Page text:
How sleep, memory and learning are connected
When dorsal paired medial (DPM) neurons, well known memory consolidators in Drosophila, were activated, the flies slept more; when deactivated, the flies kept buzzing, found the study.
These memory consolidators inhibit wakefulness as they start converting short term to long term memory.
“Knowing that sleep and memory overlap in the fly brain can allow researchers to narrow their search in humans,” said Bethany Christmann, graduate student in Griffith Lab, Brandeis University, Waltham, Massachusetts.
All these take place in a section of the Drosophila brain called the mushroom body, similar to the hippocampus, where our memories are stored.
As it turns out, the parts of the mushroom body responsible for memory and learning also help keep the Drosophila awake.
“It is almost as if that section of the mushroom body were saying ‘hey, stay awake and learn this. Then, after a while, the DPM neurons start signalling to suppress that section, as if to say ‘you are going to need sleep if you want to remember this later,” Christmann pointed out.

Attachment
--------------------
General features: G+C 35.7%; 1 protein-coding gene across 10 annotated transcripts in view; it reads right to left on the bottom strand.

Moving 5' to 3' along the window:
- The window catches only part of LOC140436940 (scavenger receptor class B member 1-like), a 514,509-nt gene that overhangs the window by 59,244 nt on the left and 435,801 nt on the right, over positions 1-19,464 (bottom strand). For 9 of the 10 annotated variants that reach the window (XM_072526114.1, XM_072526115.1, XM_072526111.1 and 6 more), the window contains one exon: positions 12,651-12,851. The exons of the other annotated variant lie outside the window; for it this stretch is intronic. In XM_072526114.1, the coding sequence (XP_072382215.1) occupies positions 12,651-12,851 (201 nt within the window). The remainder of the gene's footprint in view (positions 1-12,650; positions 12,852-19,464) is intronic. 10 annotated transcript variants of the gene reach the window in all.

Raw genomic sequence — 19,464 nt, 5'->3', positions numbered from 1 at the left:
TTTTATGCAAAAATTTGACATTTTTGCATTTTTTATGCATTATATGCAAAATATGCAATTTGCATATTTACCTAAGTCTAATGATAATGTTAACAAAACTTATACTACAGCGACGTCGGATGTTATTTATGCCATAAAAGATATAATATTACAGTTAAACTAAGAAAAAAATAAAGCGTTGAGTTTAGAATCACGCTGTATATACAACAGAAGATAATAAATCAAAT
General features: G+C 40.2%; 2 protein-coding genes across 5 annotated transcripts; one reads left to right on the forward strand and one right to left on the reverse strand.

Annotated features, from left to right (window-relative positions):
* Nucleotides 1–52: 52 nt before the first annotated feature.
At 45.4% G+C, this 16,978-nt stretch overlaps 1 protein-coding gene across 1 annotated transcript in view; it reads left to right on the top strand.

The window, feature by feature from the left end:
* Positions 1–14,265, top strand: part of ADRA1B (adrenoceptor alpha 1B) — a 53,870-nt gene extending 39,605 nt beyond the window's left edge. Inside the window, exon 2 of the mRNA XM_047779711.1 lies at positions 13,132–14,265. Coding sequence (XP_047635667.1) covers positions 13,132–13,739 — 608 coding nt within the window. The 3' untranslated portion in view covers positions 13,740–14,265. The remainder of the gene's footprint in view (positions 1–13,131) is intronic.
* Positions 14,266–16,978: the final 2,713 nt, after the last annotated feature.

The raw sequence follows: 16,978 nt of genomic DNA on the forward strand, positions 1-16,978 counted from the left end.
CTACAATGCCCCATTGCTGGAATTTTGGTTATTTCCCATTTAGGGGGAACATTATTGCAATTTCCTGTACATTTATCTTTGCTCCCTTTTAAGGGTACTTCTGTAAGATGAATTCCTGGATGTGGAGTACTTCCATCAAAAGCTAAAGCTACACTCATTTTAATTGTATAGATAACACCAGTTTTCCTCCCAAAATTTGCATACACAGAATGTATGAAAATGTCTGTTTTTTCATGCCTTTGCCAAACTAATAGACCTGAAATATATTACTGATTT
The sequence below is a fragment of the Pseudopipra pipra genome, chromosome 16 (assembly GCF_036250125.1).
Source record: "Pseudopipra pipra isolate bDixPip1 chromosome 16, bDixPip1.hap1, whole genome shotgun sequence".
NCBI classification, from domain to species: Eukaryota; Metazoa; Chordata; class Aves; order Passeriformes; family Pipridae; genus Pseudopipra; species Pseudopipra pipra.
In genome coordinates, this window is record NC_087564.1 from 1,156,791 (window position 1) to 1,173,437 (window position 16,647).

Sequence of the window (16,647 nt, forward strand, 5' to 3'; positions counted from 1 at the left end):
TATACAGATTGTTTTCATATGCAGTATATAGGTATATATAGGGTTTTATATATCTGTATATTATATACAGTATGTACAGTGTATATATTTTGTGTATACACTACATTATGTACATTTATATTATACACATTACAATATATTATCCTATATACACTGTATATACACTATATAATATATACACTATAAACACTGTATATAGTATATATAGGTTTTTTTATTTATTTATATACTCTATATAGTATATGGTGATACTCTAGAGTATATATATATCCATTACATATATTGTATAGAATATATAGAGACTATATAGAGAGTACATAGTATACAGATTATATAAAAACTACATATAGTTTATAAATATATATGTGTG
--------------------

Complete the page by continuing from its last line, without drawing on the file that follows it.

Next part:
Studies have shown that sleep is critical in converting short term into long term memory, a process known as memory consolidation.
Understanding how sleep and memory are connected in a simple system, like Drosophila, can help scientists unravel the secrets of the human brain.
“Eventually, it could help us figure out how sleep or memory is affected when things go wrong, as in the case of insomnia or memory disorders,” Christmann concluded.
The study appeared in the journal eLife.
Image: Getty Images